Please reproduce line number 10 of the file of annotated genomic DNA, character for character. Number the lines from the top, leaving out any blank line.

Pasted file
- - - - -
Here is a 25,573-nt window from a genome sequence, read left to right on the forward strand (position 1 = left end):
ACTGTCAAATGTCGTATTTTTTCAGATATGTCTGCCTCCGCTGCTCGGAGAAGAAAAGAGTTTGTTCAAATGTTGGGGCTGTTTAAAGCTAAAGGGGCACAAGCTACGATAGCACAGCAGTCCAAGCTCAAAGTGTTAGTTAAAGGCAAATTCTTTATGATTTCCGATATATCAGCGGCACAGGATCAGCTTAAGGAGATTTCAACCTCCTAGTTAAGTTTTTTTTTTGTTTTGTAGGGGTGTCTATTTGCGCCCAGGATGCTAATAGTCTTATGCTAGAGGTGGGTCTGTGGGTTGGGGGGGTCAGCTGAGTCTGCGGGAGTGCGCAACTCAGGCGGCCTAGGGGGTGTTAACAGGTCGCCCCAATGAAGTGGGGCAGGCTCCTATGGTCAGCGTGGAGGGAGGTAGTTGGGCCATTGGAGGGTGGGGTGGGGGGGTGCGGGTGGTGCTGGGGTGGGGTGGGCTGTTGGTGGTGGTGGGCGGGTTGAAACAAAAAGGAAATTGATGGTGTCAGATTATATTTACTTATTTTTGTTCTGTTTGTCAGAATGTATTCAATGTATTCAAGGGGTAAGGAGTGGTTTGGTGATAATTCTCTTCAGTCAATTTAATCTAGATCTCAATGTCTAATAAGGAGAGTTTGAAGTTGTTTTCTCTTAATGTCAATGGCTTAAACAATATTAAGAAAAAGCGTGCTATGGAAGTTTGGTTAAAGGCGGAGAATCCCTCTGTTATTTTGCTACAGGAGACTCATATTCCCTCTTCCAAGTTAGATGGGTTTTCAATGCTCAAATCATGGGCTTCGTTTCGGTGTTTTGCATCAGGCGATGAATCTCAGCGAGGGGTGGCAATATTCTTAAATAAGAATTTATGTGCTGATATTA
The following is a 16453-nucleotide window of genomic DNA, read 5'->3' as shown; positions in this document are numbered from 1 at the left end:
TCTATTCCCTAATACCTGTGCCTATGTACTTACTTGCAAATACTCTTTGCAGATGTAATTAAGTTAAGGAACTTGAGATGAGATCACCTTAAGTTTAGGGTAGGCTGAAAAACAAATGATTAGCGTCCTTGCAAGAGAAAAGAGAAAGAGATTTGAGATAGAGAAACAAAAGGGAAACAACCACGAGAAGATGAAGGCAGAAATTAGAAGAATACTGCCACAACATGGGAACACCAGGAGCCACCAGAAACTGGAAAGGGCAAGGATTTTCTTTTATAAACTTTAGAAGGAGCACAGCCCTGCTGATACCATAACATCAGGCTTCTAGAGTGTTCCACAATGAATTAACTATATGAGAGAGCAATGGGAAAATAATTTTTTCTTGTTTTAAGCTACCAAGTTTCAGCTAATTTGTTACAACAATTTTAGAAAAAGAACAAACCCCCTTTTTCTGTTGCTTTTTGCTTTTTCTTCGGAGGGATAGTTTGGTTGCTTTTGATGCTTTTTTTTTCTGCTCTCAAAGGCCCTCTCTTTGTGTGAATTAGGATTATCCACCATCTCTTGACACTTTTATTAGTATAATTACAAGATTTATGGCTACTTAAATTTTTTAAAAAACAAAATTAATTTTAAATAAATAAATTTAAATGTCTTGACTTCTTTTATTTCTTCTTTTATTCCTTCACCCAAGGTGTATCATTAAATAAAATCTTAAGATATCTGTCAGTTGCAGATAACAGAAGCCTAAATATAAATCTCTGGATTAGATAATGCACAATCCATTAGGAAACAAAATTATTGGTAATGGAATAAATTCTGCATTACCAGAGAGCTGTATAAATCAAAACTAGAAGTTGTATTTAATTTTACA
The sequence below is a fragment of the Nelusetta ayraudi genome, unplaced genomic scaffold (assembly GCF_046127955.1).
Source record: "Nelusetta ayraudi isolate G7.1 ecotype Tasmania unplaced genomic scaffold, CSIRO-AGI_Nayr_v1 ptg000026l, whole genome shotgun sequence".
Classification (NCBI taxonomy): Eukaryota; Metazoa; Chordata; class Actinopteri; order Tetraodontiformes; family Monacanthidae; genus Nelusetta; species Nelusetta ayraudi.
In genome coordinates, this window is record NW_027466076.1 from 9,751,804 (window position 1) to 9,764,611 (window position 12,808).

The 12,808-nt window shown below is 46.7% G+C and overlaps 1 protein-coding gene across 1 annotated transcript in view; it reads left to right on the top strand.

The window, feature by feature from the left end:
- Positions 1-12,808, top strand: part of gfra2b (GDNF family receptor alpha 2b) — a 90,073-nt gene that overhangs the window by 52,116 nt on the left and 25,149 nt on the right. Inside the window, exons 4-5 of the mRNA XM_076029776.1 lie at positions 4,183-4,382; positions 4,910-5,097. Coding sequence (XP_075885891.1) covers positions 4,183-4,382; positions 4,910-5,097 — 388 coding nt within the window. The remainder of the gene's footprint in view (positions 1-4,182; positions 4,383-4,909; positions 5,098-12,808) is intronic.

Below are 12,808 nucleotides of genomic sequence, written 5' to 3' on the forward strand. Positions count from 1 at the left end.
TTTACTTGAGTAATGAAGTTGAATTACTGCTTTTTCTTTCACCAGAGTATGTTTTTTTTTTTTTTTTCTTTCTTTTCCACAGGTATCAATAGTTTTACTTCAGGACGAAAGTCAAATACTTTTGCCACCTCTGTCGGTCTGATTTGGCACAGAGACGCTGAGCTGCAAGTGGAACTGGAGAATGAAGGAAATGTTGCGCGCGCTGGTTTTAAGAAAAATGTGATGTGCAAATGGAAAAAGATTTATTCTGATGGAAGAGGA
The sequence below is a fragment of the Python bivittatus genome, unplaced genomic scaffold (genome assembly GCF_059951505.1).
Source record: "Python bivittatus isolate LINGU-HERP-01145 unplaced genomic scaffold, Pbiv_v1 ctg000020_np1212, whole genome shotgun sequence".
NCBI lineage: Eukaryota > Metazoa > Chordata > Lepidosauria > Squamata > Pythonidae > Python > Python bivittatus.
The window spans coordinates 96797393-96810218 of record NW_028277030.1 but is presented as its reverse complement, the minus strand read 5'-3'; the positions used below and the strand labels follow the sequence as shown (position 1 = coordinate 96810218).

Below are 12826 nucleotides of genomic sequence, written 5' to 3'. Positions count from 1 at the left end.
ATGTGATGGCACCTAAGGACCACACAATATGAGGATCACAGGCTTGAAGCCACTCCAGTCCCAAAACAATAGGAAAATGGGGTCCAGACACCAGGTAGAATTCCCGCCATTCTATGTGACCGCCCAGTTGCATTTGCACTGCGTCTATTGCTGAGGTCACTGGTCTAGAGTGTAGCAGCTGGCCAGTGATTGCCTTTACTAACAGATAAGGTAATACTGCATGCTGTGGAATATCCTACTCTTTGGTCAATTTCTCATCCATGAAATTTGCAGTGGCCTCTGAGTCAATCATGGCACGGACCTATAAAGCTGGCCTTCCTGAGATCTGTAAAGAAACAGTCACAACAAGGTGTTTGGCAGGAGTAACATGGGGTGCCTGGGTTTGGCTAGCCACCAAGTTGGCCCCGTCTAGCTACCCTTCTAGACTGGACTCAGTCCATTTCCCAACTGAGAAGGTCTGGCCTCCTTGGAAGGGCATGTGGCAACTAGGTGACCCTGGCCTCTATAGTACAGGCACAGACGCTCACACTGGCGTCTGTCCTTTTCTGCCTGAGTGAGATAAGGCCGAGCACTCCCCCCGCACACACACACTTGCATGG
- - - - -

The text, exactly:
The window, feature by feature from the left end: